Globalization in the Flower Industry

Globalization in the Flower Industry
Globalization touches every part of our lives. Floral design has certainly not been the exception to the trend. This has already had tremendous impact on the floral industry in the last several decades and will continue to do so.

When cut flower growers in Central and South America began shipping their products to North America, this put many American flower farms out of business. Some found it more profitable to focus on growing specialty flowers instead of the common ones. The specialty market has been less affected by globalization. Hawaii can still compete because it tends to produce tropical-like flowers, such as orchids and anthuriums.

A similar trend has been developing elsewhere as well in the world. The Netherlands flower auction continues to be the hub for Dutch growers. Their flowers are still exported far and wide. However, when production costs began to inch up in industrialized western Europe, these growers saw opportunities in Poland and other areas of eastern Europe, parts of the former Soviet Bloc, where land and labor costs tended to be somewhat cheaper.

Asia now has many flower farms as well. Some Asian growers choose to focus on specialty products, such as orchids. While it isn’t true in those parts of war-ravaged areas of the continent, Africa is an up and coming source of flowers that we will surely be hearing a lot about in the next few decades.

With regard to globalization, this is a double edged sword. The down side is that it puts people and firms out of business in developed countries as production tends to move offshore. At the same time, this has made flowers more available to more people. Walk into almost any store now in America—even convenience stores—and you will see bouquets of flowers for sale. Granted, many of these products will not be premium quality. But the fact remains flowers now reach all segments of the market.

This has also made it possible for us to enjoy stems that might only be available during one season of the year in America. Take peonies, for example. We can buy fresh, American-grown ones in the spring. Later in the fall, ones from Australia are imported.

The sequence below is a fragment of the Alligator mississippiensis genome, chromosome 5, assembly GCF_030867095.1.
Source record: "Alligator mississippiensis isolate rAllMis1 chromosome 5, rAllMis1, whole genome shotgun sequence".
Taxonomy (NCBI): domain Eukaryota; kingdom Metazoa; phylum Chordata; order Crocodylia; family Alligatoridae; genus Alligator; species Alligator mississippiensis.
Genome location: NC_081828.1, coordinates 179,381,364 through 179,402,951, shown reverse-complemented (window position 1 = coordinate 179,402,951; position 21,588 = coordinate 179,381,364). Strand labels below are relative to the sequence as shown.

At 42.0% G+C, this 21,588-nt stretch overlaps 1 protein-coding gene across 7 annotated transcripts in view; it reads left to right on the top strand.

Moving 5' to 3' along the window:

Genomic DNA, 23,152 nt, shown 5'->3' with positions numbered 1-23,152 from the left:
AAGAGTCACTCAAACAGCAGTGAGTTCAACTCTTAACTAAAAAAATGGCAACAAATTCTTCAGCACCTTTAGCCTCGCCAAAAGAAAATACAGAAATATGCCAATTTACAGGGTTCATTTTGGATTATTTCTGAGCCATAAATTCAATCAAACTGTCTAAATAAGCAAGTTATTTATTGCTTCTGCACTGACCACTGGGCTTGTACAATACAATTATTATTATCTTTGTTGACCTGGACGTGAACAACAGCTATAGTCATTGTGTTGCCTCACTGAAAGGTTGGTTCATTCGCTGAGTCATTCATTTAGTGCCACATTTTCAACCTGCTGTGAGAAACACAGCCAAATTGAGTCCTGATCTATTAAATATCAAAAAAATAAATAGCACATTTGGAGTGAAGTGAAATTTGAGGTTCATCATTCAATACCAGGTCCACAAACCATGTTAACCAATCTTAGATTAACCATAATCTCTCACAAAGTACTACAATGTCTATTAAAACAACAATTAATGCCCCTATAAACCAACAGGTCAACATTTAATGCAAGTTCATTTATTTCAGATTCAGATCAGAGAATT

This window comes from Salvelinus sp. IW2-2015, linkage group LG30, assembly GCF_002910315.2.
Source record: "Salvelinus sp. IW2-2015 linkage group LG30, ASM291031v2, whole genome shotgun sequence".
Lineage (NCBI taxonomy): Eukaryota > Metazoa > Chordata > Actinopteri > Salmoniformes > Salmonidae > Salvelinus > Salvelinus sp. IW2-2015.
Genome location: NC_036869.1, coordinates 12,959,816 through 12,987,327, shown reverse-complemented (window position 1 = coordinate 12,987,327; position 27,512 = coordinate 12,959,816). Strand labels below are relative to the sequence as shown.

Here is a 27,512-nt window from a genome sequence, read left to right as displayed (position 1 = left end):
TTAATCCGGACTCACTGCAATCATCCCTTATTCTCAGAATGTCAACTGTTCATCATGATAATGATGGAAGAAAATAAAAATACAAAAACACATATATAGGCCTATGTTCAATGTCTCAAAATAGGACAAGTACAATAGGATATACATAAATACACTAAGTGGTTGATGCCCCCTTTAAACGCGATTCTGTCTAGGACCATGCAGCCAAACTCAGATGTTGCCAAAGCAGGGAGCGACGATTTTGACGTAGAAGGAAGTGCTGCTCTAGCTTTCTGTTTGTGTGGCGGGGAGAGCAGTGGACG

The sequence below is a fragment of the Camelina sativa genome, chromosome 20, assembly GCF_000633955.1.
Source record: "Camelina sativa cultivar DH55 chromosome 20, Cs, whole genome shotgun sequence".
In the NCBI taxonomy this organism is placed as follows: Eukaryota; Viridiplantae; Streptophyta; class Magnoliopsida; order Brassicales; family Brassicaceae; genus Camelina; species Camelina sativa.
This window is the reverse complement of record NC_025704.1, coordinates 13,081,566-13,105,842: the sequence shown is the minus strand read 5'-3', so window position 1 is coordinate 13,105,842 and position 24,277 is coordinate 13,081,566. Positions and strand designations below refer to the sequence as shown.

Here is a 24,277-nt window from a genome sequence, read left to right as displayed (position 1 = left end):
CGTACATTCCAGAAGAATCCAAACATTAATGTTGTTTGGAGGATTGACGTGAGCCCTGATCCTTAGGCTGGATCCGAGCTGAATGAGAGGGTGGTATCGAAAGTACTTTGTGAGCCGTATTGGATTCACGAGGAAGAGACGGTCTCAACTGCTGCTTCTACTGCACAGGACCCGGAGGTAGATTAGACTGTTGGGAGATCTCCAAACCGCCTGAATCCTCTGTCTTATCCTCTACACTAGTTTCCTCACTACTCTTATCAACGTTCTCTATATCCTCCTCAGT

When we hear about globalization, the comments are often negative, focusing on exploitation of the worker in less developed areas. In the case of flowers, this isn’t always true. Overall, the fair trade movement is having an effect. This movement may have started with coffee, but it has since spread to chocolate, flowers, and other crops. There are various non-profits that are involved in the fair trade of flowers. They certify that the firms applying for membership meet the necessary requirements.

Many reputable international firms that produce flowers have assumed responsible roles with respect to their workers. They provide workers a fair, living wage based on the cost of living in the local area. Typically, they offer the same benefits if not more than many American companies. These benefits include day care, educational opportunities, and health care.

Despite the prevalence of globalization, consumers can still find ways to support local flower farms. For some years now there has been a movement in many American communities to get consumers to buy locally grown food. The same thing could be done with flowers, but this simply doesn’t seem to be happening. However, individuals can choose to do this.

Become familiar with the local farms that are growing and selling cut and dried flowers. Visit the farm outlets, and farm stands. Or buy at the local farmers’ markets whenever possible. This is one way to help money stay in your local community.

Complaining about globalization will not help. Instead, do what you can to buy locally or from sources offering flowers that are offered as part of the fair trade movement.

This site needs an editor - click to learn more!

Related Articles
Editor's Picks Articles
Top Ten Articles
Previous Features
Site Map

Content copyright © 2022 by Connie Krochmal. All rights reserved.
This content was written by Connie Krochmal. If you wish to use this content in any manner, you need written permission. Contact BellaOnline Administration for details.